Where does political libertarianism go after the midterms?
L.P. contenders in Indiana, Nevada, and Missouri are beating the spread between Democrats and Republicans. Gary Johnson is right behind them.
Two new surveys this week show the Libertarian fading fast in New Mexico, though his overall polling average remains at 17%.
The former New Mexico governor brings
Reason on the campaign trail and shares insights along the way.
The New Mexico Libertarian Party's candidate for U.S. Senate trails incumbent Democrat Martin Heinrich (40%) and GOP novice Mick Rich (28%).
If hatred is the country's main political motivator these days, you might as well lean into it.
To which many Libertarian Party enthusiasts might respond,
So you're saying there’s a chance?
Libertarian haul is still dwarfed by the Democrat’s, though a Rand Paul-friendly PAC is kicking in $2 million.
It's running strong candidates in toss-up races in a historically tight election year, yet America's third party still finds itself routinely left off polls.
The New Mexico Senate race is 47%–26%–16% Democrat-Republican-Libertarian, according to the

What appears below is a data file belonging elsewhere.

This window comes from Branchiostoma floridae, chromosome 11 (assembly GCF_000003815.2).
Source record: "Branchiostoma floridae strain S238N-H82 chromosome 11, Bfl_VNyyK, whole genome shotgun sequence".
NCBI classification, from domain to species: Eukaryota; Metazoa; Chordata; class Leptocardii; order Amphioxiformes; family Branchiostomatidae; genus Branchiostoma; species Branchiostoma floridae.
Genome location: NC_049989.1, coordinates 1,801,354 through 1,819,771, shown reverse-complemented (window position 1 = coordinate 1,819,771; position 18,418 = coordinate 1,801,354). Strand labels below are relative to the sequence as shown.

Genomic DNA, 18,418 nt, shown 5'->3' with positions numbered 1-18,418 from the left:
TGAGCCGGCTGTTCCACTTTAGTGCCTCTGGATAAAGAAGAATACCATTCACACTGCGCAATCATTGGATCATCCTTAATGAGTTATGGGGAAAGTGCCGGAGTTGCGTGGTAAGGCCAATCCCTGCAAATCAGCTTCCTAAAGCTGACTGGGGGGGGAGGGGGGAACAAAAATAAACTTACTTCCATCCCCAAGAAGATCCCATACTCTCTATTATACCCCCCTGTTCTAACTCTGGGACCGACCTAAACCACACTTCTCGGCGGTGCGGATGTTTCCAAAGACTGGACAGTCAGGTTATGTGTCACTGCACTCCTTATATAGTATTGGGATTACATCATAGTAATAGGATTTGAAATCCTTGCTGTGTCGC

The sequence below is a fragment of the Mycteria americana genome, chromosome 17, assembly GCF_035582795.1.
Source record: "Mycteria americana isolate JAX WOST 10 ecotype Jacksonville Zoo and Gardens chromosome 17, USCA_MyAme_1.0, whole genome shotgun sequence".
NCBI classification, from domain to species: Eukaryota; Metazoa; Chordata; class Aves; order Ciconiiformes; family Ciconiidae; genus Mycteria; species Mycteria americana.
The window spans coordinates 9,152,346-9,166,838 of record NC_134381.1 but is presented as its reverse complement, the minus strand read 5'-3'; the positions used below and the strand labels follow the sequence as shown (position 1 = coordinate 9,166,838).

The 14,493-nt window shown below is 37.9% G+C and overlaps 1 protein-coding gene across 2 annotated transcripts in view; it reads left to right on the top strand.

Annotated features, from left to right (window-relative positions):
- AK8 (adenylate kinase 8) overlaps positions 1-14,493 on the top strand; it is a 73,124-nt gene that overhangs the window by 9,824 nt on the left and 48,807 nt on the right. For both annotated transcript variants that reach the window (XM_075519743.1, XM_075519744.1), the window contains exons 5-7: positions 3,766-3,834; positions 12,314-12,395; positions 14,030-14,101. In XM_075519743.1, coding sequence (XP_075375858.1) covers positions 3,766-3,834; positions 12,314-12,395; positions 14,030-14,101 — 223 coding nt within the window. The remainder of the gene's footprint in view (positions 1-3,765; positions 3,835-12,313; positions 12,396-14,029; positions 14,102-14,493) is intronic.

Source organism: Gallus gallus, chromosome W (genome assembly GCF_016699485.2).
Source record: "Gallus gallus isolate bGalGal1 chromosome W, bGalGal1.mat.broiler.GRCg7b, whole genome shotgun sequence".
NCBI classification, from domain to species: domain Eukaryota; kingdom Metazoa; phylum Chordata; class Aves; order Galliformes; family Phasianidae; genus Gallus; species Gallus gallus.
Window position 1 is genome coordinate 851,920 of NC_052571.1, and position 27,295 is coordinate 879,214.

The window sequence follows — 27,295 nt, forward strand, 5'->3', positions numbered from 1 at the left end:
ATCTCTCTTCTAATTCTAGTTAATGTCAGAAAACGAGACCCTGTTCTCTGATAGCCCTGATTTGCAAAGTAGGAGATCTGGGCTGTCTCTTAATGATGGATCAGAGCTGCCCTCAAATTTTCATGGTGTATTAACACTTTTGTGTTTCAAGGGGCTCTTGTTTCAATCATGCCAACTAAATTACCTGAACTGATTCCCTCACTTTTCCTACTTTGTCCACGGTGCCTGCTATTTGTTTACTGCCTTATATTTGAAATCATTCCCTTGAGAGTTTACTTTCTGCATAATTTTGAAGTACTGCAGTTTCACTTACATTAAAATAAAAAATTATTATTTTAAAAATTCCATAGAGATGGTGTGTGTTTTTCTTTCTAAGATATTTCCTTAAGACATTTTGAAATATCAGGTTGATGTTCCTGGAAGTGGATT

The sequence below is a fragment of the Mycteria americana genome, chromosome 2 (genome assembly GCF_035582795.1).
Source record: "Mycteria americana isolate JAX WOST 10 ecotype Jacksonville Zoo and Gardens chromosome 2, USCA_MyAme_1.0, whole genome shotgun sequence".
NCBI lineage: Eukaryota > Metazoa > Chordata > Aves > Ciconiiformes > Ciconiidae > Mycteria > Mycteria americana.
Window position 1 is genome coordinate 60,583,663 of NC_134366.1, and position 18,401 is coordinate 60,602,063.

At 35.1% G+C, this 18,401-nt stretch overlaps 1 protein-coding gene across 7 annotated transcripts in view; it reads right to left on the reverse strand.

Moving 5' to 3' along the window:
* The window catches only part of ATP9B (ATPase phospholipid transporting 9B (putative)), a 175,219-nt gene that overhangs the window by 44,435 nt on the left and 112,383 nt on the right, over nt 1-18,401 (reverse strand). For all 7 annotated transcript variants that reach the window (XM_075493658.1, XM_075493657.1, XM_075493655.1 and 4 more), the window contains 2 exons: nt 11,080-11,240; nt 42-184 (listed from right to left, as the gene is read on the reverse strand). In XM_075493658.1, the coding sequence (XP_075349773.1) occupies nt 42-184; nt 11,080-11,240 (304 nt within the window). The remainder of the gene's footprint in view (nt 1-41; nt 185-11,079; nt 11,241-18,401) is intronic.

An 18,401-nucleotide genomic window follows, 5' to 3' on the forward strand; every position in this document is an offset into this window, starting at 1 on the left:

Having a "one-punch" option to choose every candidate from a political party alters election results, changes politicians' behavior, and reinforces the advantage of the locally dominant party.
Last-minute Democrat-assisting reinstatement of “one-punch” balloting is struck down by the New Mexico Supreme Court
6th Circuit rejects argument that eliminating the one-vote ability to choose a political party's entire candidate slate amounts to intentional racial discrimination. Ruling could have impact in New Mexico.
The former Ron Paul delegate, current state senator, and underdog to unseat independent Angus King says Johnson "would be one of the best U.S. senators."
The libertarian Republican explains why New Mexico's voting change is "primarily a scheme to unfairly benefit the major party establishments."
Democratic secretary of state in heavily Democratic state unilaterally changes voting rule in a way that favors Democrats (and punishes Libertarians). Republicans say they’ll sue.
The "libertarianish" Republican becomes first major GOP figure to bypass his own party and back the Libertarian challenger to New Mexico's Democratic incumbent.
More New Mexico Republicans favor the Libertarian than their own candidate for U.S. Senate.
What could go wrong with federalizing the corporate charter process and putting bureaucrats in charge of long-term business thinking?